My mom is an extraordinary woman, and I’m not saying that just because I’m her daughter! No, my mom, who I usually call Kathy, is pretty fantastic. She’s a professor at ASU, teaching both early childhood development and Asian Pacific American studies. In addition, Kathy sits on committees and boards for more organizations than I can keep track of. When I was a little girl, she took me to protests and rallies and taught me to be a strong, independent young woman. While we’ve had our fair share of arguments, she insists that she’s never been disappointed in me (yeah right), and continues to support me in all my endeavors. Now that I’m older, my mom and I are much closer. I call her almost everyday to update her on my life and she tells me about things going on in Phoenix. We’re even co-authoring a chapter in a book together. And you don’t agree to do that with someone else unless you really really really love them.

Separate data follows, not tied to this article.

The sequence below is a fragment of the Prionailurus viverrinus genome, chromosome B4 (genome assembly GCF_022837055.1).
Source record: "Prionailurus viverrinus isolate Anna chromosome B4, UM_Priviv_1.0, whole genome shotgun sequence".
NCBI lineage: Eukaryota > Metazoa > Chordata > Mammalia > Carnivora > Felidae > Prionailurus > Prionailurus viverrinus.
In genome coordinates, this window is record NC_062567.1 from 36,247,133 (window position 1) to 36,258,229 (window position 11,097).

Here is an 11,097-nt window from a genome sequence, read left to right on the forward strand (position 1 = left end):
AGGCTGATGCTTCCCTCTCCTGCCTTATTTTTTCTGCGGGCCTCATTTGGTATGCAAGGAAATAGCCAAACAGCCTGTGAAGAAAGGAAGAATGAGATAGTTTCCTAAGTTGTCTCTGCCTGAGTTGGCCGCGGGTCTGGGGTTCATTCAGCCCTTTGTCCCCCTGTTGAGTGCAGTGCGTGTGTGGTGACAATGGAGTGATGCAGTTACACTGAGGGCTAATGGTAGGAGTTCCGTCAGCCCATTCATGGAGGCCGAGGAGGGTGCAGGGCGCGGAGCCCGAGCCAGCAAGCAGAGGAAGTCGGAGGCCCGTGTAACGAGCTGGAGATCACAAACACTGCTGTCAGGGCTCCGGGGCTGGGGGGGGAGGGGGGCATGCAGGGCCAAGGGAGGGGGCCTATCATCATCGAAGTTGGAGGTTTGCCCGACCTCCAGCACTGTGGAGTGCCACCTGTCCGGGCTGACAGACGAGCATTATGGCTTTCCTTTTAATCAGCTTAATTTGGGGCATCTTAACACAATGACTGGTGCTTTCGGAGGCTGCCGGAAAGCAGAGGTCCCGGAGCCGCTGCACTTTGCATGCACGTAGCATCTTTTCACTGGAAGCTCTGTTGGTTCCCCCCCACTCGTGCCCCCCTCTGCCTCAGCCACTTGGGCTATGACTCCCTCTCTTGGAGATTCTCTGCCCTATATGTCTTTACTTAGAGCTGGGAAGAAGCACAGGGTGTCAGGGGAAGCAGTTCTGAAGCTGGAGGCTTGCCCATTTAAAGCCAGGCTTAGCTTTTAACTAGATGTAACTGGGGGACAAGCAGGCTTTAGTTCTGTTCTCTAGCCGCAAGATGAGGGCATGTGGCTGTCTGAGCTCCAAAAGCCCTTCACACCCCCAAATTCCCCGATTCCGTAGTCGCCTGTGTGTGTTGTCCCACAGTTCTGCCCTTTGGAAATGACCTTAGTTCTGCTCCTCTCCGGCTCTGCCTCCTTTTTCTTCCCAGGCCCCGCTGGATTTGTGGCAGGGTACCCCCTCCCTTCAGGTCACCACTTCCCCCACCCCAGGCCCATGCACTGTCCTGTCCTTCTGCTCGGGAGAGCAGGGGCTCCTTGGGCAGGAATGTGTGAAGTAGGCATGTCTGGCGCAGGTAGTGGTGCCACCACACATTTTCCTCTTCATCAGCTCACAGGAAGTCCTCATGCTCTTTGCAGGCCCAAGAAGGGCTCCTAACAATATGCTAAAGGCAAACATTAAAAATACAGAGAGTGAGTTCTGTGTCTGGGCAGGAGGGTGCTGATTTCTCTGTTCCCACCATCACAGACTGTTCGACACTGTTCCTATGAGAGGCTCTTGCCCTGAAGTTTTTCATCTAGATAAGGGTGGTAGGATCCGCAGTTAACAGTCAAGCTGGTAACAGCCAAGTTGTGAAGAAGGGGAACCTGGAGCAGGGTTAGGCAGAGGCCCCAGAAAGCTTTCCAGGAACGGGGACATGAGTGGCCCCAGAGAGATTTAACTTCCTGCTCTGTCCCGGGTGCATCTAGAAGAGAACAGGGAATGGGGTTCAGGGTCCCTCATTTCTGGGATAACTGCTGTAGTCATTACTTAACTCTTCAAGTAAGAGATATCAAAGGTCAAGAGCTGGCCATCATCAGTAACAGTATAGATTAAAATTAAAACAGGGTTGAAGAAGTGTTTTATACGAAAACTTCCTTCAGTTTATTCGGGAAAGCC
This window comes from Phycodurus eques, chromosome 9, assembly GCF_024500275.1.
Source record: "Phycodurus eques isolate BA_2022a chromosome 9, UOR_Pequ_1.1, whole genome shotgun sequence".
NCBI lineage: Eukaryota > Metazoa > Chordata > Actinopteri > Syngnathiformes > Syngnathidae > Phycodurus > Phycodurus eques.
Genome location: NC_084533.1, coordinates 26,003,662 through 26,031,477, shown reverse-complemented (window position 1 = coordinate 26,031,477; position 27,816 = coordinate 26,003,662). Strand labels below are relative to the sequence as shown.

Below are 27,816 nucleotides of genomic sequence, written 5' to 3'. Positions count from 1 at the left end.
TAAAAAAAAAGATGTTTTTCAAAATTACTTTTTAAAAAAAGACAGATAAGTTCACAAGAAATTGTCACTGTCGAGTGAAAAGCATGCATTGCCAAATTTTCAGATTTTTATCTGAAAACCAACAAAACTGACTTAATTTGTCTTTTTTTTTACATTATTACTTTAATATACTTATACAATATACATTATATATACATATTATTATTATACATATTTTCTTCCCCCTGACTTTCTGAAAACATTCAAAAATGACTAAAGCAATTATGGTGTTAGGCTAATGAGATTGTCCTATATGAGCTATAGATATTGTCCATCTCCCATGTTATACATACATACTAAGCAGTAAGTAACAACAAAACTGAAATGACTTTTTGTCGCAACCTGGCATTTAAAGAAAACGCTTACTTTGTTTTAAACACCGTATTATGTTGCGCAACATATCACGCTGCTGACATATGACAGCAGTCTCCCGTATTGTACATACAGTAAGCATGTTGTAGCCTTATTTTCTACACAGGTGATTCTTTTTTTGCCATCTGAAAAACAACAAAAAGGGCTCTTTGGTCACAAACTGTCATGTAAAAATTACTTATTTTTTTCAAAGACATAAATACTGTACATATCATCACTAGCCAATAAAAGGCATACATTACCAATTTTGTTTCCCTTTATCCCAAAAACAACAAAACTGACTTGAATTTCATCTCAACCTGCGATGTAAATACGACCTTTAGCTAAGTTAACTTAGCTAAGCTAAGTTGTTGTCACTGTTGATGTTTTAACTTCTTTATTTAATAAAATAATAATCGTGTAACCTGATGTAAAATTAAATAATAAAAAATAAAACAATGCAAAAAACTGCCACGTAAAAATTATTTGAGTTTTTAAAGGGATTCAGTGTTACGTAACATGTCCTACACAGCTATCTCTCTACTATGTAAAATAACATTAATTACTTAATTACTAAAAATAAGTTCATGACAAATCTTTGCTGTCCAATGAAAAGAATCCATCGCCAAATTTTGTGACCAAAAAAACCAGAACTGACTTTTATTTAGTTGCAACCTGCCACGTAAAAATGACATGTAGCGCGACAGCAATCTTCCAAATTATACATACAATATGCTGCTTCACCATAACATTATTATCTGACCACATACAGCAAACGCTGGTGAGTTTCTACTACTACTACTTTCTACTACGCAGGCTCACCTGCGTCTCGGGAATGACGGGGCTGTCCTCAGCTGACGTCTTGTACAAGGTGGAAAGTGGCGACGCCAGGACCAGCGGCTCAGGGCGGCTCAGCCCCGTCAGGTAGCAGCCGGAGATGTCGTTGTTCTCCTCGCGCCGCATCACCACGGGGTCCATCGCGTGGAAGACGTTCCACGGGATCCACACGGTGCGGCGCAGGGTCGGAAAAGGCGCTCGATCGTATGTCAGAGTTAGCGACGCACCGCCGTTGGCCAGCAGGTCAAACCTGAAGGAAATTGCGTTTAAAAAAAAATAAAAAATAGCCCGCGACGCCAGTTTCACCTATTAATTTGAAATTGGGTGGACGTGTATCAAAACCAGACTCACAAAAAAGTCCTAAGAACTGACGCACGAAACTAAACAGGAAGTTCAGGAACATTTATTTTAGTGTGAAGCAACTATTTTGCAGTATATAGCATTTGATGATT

My mom always said that I got my desire to perform from my dad’s side of the family. She used to insist that it didn’t come from her. And I used to kind of believe her, simply because I had never seen her onstage. Recently, Kathy was asked to be part of a storytelling event in Phoenix. She wrote out a story from her life, rehearsed it, and edited it with a coach, before performing it onstage in front of an audience. Unfortunately, I was still in Boston at the time and figured I wouldn’t be able to see it. Thankfully, someone filmed it and today, I was able to watch it. She’s fantastic and engaging and natural onstage. You all can (and should!) watch it here. Let’s just say she’s got a little performance desire in her too, and while I have no doubt that some of it comes from my dad, I also got it from my mama.